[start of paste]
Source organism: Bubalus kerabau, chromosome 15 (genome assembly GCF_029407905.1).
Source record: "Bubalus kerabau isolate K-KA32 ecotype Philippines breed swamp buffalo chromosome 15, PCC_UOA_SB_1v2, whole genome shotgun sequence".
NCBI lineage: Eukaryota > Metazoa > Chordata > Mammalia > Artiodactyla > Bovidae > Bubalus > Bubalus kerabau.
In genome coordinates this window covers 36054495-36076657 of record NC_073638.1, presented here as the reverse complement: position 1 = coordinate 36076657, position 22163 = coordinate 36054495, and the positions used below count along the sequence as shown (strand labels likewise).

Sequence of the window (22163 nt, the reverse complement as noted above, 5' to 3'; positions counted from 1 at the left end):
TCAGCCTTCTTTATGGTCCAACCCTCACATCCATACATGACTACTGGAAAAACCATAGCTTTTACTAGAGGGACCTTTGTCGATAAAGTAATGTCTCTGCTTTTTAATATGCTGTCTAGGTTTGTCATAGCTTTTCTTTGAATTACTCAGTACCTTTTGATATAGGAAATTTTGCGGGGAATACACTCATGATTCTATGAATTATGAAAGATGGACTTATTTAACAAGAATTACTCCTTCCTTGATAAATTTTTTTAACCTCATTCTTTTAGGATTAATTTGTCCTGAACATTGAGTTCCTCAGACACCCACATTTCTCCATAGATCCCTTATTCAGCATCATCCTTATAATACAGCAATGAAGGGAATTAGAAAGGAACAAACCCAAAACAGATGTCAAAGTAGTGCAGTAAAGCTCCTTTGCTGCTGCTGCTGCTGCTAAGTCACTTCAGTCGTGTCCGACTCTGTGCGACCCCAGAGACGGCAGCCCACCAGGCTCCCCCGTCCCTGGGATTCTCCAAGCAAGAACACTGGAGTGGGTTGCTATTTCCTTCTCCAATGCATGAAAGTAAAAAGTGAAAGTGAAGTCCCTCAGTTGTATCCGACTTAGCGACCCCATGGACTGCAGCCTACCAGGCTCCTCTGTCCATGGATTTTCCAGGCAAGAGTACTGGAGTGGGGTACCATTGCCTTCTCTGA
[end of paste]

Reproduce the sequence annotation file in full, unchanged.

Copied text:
Source organism: Bubalus kerabau, chromosome 15 (genome assembly GCF_029407905.1).
Source record: "Bubalus kerabau isolate K-KA32 ecotype Philippines breed swamp buffalo chromosome 15, PCC_UOA_SB_1v2, whole genome shotgun sequence".
NCBI lineage: Eukaryota > Metazoa > Chordata > Mammalia > Artiodactyla > Bovidae > Bubalus > Bubalus kerabau.
In genome coordinates this window covers 36054495-36076657 of record NC_073638.1, presented here as the reverse complement: position 1 = coordinate 36076657, position 22163 = coordinate 36054495, and the positions used below count along the sequence as shown (strand labels likewise).

Sequence of the window (22163 nt, the reverse complement as noted above, 5' to 3'; positions counted from 1 at the left end):
TCAGCCTTCTTTATGGTCCAACCCTCACATCCATACATGACTACTGGAAAAACCATAGCTTTTACTAGAGGGACCTTTGTCGATAAAGTAATGTCTCTGCTTTTTAATATGCTGTCTAGGTTTGTCATAGCTTTTCTTTGAATTACTCAGTACCTTTTGATATAGGAAATTTTGCGGGGAATACACTCATGATTCTATGAATTATGAAAGATGGACTTATTTAACAAGAATTACTCCTTCCTTGATAAATTTTTTTAACCTCATTCTTTTAGGATTAATTTGTCCTGAACATTGAGTTCCTCAGACACCCACATTTCTCCATAGATCCCTTATTCAGCATCATCCTTATAATACAGCAATGAAGGGAATTAGAAAGGAACAAACCCAAAACAGATGTCAAAGTAGTGCAGTAAAGCTCCTTTGCTGCTGCTGCTGCTGCTAAGTCACTTCAGTCGTGTCCGACTCTGTGCGACCCCAGAGACGGCAGCCCACCAGGCTCCCCCGTCCCTGGGATTCTCCAAGCAAGAACACTGGAGTGGGTTGCTATTTCCTTCTCCAATGCATGAAAGTAAAAAGTGAAAGTGAAGTCCCTCAGTTGTATCCGACTTAGCGACCCCATGGACTGCAGCCTACCAGGCTCCTCTGTCCATGGATTTTCCAGGCAAGAGTACTGGAGTGGGGTACCATTGCCTTCTCTGA